It took me three reads to finally figure out who Durum actually was, he was the corpse inside Rob and Hank's car from whom they stole the ring.

You did say you run out of time and rushed it a little, so that's what probably caused that confusion. Overall, your writing is pretty good, you also describe very well and even foreshadowed a good plot twist.
Slow and steady wins the race.

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Offline Lanko

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Re: [OCT 2016] - Corpses - Critique Thread
« Reply #69 on: December 05, 2016, 07:37:41 PM »
Fashion Monsters, by @NightWrite

Spoiler for Hiden:
Selected Quote:
Quote
Did they suffer each time they saw familiar features hidden in a stranger's face?

Something Awesome: That concept was really amazing. A society that uses models with dead bodies. An activity glorified in the media, but with gross hidden realities. Fleshcrafter dens. The plague seemed pretty good too, although we could've known the symptoms or how it killed, it looked a bit generic as "fatal disease with no cure", but it had a pretty cool name.

Theme Appropriateness: Very high. MC works with bodies. A modeling agency that works with bodies. A society that appears to have a thing for them. They even appear to move a good part of the economy, and maybe it's the only story with such implication.

Conflict and Tension: High.
- Psychological conflict: Working in such a place day and night it's obviously wearing her down more and more. Fear of her boss and for her family. I would like to know a lot more about Tya, though.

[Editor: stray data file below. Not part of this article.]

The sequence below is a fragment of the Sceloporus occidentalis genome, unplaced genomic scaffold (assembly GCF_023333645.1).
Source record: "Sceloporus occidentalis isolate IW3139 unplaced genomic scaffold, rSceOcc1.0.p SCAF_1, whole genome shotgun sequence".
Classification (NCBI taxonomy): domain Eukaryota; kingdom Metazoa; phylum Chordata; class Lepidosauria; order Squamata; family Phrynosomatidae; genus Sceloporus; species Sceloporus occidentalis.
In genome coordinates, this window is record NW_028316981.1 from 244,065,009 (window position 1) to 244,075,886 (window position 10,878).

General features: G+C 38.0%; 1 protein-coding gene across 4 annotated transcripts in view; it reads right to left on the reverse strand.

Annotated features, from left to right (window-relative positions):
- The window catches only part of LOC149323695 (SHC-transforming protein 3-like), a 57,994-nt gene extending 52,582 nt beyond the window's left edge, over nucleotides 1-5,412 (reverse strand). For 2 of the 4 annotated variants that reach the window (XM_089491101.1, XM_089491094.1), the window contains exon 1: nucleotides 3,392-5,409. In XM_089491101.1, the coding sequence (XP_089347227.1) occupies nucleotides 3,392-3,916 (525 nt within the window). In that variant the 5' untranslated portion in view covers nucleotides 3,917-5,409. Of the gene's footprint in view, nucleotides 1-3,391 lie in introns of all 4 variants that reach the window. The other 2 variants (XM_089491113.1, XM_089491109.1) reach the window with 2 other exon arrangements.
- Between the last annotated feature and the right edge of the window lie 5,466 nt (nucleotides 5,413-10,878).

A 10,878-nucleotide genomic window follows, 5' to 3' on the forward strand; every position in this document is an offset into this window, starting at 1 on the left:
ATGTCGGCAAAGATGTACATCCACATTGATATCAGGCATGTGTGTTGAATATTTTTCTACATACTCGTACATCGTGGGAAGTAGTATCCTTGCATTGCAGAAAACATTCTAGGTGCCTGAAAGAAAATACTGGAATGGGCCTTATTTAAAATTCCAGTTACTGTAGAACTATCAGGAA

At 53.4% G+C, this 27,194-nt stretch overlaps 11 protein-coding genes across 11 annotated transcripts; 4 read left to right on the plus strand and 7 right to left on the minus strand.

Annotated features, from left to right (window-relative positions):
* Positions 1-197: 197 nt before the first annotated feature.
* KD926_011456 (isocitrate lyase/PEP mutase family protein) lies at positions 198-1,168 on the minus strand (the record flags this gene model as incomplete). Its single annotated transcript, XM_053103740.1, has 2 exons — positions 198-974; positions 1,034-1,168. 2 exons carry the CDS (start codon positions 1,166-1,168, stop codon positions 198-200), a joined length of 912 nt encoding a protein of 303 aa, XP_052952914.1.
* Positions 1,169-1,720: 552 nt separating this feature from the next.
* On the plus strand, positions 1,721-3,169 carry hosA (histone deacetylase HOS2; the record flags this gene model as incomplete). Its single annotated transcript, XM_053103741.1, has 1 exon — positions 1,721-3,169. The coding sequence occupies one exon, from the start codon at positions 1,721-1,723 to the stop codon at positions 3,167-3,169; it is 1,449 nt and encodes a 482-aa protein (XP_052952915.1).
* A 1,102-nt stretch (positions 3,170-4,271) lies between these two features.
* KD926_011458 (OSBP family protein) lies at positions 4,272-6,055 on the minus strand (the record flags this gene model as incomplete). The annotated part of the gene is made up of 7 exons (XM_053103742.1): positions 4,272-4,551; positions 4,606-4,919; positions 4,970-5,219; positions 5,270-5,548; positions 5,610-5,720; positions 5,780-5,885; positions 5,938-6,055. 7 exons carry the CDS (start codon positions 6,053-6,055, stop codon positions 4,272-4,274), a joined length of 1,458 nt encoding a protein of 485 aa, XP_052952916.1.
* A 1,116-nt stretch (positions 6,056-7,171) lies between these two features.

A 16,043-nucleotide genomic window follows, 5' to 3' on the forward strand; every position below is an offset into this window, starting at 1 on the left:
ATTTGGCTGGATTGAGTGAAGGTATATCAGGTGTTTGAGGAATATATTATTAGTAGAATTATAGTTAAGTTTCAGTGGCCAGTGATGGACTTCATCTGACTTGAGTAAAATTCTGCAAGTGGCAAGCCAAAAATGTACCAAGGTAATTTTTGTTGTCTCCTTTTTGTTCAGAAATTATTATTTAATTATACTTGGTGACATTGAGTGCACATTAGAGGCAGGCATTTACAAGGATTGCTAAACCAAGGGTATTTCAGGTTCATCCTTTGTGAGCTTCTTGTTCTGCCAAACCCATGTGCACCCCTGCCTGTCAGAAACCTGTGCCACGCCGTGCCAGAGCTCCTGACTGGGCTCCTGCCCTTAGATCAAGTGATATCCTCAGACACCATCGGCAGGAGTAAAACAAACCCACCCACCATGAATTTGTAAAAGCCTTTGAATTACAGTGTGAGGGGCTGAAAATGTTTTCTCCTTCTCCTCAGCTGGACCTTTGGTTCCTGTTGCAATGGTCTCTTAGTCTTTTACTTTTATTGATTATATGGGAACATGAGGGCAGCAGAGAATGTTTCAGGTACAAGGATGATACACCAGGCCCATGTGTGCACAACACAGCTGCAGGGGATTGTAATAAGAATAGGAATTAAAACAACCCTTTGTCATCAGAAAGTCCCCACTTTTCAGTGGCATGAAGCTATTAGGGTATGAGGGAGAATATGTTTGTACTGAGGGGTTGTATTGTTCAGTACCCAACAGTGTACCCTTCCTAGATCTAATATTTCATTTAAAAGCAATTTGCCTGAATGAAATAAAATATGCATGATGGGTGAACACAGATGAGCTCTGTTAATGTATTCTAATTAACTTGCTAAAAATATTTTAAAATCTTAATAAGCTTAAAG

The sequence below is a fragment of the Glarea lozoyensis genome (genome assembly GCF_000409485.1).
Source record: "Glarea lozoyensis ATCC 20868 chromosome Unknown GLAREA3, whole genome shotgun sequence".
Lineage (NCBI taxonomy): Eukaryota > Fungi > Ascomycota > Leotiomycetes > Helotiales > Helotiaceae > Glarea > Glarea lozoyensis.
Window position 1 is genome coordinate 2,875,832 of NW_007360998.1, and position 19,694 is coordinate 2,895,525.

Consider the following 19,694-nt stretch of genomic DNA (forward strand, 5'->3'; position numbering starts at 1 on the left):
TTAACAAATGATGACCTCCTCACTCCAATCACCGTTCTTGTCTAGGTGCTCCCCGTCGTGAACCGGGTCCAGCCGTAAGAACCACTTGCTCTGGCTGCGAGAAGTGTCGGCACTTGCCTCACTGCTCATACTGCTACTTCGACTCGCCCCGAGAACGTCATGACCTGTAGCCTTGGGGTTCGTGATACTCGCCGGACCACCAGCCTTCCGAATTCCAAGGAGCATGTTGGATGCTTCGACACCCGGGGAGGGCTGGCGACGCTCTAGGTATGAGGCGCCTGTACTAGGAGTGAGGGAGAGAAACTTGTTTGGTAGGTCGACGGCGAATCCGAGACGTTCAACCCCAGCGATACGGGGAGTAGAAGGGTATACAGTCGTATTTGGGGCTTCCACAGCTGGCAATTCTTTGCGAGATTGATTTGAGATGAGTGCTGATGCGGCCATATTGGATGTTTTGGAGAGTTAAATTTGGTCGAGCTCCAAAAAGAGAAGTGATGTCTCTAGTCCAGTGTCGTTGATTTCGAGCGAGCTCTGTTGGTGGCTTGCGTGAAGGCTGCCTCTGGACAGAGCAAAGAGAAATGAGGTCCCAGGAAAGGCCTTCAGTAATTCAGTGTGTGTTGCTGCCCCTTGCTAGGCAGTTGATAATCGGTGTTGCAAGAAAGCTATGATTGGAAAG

- Moral conflict: Tries to sabotage the agency. Keeps working, but wonders a lot about it. One thing that could've improved this even more would be knowing why Rema accepted this job. Besides a magical contract, the money could've been helping her family or something.
- Physical conflict: Takes action, risk of punishment and death, not only her but for her family. Highly infectious disease probably caught her too.

Something Confusing: Probably caused by lack of time, since it did have space to add more things.

- The first paragraph says the conditions of work that she never expected for a modeling agency or the media's portrayal of fleshcrafter dens. Since they are so deplorable, the image they have on society must be glamorous and excellent.

- Since they have a positive view (maybe a large part of society doesn't approve, but it's no said or implied so we can only speculate) and it generates a lot of money and seems to have an absurd high demand, then the own families of the bodies would be selling them for a good price, the famous or more beautiful ones could even have large auctions, idols both in life and death.

- So this made me think why they're hidden, unless a good part of society simply don't like it and they have to steal the bodies, which is probably the case, but I would like the "dystopia" style a little more with dead worshiping.

- The magical contract would supposedly know when Rema talks about the place to the police, but does nothing to prevent her from actively sabotaging the agency from the inside constantly. She even burned some bodies and even passed along the plagued body.

- Tya complains about the media portrayal of fleshcrafting and her works. Maybe to avoid some confusion with the initial media portrayal it would be better if it was just for her own works. Maybe that was the intention.

- Just as Rema wondered, why the Weeping Grin body wasn't reported and the media wasn't raving about it. I suspect of vengeance by someone who had the body of someone dear stolen and processed and it had extra luck it made it's way to Rema, but again, it's speculation.

Overall, great idea!
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Offline LightRunner

Re: [OCT 2016] - Corpses - Critique Thread
« Reply #70 on: December 06, 2016, 04:15:08 AM »